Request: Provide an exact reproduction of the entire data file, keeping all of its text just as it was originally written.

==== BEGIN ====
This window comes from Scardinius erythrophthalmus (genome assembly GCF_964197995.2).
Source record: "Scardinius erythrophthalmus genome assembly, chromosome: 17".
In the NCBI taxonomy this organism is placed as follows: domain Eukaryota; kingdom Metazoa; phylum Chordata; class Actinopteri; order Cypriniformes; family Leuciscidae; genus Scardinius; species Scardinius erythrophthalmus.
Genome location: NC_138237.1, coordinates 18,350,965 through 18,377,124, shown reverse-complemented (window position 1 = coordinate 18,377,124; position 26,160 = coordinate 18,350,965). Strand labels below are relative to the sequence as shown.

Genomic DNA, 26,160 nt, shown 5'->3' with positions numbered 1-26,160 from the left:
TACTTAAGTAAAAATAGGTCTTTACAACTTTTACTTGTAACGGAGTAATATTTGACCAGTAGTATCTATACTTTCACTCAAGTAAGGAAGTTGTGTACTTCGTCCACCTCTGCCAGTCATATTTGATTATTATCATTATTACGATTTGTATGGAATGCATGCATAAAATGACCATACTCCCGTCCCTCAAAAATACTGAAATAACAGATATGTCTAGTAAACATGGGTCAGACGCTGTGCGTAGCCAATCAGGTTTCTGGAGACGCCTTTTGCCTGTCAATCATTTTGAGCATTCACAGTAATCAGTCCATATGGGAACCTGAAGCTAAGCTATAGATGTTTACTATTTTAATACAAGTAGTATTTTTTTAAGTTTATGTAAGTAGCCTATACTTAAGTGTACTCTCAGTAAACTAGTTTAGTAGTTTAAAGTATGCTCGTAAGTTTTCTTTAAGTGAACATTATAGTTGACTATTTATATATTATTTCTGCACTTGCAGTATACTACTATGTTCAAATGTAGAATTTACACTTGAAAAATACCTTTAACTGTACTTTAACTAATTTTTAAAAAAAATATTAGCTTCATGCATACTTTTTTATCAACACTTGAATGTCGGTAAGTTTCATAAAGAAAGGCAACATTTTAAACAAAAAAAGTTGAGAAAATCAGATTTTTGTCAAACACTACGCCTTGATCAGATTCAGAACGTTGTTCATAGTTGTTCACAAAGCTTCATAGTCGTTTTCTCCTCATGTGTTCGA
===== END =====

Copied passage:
This window comes from Scardinius erythrophthalmus (genome assembly GCF_964197995.2).
Source record: "Scardinius erythrophthalmus genome assembly, chromosome: 17".
In the NCBI taxonomy this organism is placed as follows: domain Eukaryota; kingdom Metazoa; phylum Chordata; class Actinopteri; order Cypriniformes; family Leuciscidae; genus Scardinius; species Scardinius erythrophthalmus.
Genome location: NC_138237.1, coordinates 18,350,965 through 18,377,124, shown reverse-complemented (window position 1 = coordinate 18,377,124; position 26,160 = coordinate 18,350,965). Strand labels below are relative to the sequence as shown.

Genomic DNA, 26,160 nt, shown 5'->3' with positions numbered 1-26,160 from the left:
TACTTAAGTAAAAATAGGTCTTTACAACTTTTACTTGTAACGGAGTAATATTTGACCAGTAGTATCTATACTTTCACTCAAGTAAGGAAGTTGTGTACTTCGTCCACCTCTGCCAGTCATATTTGATTATTATCATTATTACGATTTGTATGGAATGCATGCATAAAATGACCATACTCCCGTCCCTCAAAAATACTGAAATAACAGATATGTCTAGTAAACATGGGTCAGACGCTGTGCGTAGCCAATCAGGTTTCTGGAGACGCCTTTTGCCTGTCAATCATTTTGAGCATTCACAGTAATCAGTCCATATGGGAACCTGAAGCTAAGCTATAGATGTTTACTATTTTAATACAAGTAGTATTTTTTTAAGTTTATGTAAGTAGCCTATACTTAAGTGTACTCTCAGTAAACTAGTTTAGTAGTTTAAAGTATGCTCGTAAGTTTTCTTTAAGTGAACATTATAGTTGACTATTTATATATTATTTCTGCACTTGCAGTATACTACTATGTTCAAATGTAGAATTTACACTTGAAAAATACCTTTAACTGTACTTTAACTAATTTTTAAAAAAAATATTAGCTTCATGCATACTTTTTTATCAACACTTGAATGTCGGTAAGTTTCATAAAGAAAGGCAACATTTTAAACAAAAAAAGTTGAGAAAATCAGATTTTTGTCAAACACTACGCCTTGATCAGATTCAGAACGTTGTTCATAGTTGTTCACAAAGCTTCATAGTCGTTTTCTCCTCATGTGTTCGA